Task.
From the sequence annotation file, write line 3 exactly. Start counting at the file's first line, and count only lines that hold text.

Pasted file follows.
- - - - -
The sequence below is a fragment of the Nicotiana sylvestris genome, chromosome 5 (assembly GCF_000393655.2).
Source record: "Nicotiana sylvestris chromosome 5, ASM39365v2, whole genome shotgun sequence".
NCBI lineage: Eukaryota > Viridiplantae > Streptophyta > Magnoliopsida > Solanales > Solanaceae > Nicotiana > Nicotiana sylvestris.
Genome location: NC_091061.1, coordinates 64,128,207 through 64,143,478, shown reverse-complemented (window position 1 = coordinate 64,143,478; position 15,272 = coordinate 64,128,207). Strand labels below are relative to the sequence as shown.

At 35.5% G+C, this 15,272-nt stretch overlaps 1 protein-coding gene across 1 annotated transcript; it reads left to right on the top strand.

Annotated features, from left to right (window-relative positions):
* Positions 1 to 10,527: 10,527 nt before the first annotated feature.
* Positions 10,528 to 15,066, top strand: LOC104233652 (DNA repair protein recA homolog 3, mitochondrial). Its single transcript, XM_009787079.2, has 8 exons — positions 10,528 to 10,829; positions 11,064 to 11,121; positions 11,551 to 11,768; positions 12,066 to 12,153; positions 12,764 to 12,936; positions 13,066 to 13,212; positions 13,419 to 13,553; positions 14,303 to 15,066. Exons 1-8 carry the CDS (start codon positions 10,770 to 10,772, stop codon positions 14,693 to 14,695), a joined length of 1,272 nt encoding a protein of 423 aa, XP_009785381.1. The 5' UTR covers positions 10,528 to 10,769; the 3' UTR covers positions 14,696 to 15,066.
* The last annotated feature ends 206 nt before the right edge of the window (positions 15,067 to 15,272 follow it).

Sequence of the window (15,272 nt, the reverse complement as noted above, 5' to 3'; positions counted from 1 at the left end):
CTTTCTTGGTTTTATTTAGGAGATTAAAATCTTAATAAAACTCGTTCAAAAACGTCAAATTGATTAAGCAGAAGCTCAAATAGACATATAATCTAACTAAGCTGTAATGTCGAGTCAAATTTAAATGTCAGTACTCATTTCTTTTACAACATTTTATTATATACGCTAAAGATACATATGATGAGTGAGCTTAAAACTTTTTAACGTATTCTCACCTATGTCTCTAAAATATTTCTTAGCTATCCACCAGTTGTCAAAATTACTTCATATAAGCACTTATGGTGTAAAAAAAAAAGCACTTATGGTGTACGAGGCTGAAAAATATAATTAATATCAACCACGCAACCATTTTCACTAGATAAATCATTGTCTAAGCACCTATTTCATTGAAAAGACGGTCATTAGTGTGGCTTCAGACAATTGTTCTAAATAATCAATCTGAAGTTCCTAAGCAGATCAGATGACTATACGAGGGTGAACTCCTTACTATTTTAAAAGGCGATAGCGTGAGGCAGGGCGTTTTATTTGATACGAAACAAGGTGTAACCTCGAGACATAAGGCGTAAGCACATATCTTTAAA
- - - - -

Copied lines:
NCBI lineage: Eukaryota > Viridiplantae > Streptophyta > Magnoliopsida > Solanales > Solanaceae > Nicotiana > Nicotiana sylvestris.